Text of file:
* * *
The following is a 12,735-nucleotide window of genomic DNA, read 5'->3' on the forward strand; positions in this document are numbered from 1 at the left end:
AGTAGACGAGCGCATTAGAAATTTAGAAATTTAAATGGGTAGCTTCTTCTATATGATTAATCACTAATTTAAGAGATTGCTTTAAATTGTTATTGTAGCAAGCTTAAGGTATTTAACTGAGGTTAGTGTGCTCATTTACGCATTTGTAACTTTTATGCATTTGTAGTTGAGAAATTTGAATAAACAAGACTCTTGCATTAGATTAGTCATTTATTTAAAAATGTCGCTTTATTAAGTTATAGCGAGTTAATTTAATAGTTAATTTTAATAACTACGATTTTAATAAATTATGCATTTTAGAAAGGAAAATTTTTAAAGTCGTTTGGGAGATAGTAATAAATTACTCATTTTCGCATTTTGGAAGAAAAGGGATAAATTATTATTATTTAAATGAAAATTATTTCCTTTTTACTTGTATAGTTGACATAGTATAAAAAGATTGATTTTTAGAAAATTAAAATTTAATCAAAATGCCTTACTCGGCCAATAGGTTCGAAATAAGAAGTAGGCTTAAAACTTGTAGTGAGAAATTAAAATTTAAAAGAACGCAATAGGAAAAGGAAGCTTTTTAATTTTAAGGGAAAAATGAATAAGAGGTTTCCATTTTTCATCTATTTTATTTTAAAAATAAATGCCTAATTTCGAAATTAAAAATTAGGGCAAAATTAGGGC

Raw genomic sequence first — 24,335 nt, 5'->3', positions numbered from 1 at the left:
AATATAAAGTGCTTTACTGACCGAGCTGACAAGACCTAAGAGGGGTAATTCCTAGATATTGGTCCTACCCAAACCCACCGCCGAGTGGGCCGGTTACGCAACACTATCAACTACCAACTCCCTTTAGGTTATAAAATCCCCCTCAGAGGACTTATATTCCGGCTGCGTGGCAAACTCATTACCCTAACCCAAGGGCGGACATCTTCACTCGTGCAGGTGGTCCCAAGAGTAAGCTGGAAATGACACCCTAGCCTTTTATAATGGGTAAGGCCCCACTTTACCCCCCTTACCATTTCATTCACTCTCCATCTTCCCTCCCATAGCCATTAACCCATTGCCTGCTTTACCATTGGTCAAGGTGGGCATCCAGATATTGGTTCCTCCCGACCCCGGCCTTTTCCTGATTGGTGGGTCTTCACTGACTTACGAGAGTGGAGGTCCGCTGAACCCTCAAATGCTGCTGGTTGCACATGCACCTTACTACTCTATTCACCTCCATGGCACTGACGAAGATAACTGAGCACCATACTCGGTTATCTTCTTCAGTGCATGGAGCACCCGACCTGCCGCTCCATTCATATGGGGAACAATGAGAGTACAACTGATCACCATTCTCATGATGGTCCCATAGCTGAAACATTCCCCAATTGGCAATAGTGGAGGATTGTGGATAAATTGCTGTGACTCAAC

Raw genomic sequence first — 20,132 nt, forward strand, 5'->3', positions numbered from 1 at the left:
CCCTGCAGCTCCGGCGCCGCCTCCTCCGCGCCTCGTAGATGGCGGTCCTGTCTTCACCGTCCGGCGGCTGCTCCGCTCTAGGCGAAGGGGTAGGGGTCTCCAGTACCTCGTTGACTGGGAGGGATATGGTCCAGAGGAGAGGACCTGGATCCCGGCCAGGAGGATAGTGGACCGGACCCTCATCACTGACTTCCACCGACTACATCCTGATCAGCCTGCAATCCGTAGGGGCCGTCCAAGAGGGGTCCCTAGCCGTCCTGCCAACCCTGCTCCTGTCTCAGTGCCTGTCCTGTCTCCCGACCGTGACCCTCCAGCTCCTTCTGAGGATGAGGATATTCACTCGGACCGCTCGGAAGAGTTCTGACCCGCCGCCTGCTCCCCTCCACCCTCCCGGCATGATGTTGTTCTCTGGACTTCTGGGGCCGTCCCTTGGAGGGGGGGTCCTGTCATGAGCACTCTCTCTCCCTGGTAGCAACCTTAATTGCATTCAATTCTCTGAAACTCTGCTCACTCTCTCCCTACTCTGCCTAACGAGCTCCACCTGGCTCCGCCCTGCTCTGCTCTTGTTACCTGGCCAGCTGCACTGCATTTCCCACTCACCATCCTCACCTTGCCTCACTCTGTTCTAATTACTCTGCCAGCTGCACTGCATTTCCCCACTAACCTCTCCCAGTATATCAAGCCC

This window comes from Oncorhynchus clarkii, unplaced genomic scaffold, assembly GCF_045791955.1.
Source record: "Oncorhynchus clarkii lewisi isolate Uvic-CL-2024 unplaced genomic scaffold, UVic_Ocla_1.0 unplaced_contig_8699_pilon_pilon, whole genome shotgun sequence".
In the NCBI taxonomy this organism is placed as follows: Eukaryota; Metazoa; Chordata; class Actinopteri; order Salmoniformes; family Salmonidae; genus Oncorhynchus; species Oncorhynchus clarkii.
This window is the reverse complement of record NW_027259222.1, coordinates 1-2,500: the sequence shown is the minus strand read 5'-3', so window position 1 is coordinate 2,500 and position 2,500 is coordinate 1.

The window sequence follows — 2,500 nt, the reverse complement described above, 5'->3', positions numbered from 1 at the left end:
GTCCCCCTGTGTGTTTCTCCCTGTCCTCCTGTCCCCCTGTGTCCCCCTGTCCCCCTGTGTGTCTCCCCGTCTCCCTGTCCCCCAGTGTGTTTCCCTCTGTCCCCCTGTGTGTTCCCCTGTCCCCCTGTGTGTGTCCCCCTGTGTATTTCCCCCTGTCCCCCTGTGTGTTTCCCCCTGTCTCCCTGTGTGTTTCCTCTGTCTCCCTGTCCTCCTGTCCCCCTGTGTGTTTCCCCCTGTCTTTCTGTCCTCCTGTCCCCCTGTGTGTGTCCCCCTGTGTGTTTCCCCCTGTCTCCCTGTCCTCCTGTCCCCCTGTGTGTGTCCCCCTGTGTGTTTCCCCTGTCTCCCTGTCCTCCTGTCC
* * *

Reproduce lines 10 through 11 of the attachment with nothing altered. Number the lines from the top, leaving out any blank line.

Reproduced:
This window is the reverse complement of record NW_027259222.1, coordinates 1-2,500: the sequence shown is the minus strand read 5'-3', so window position 1 is coordinate 2,500 and position 2,500 is coordinate 1.

The window sequence follows — 2,500 nt, the reverse complement described above, 5'->3', positions numbered from 1 at the left end: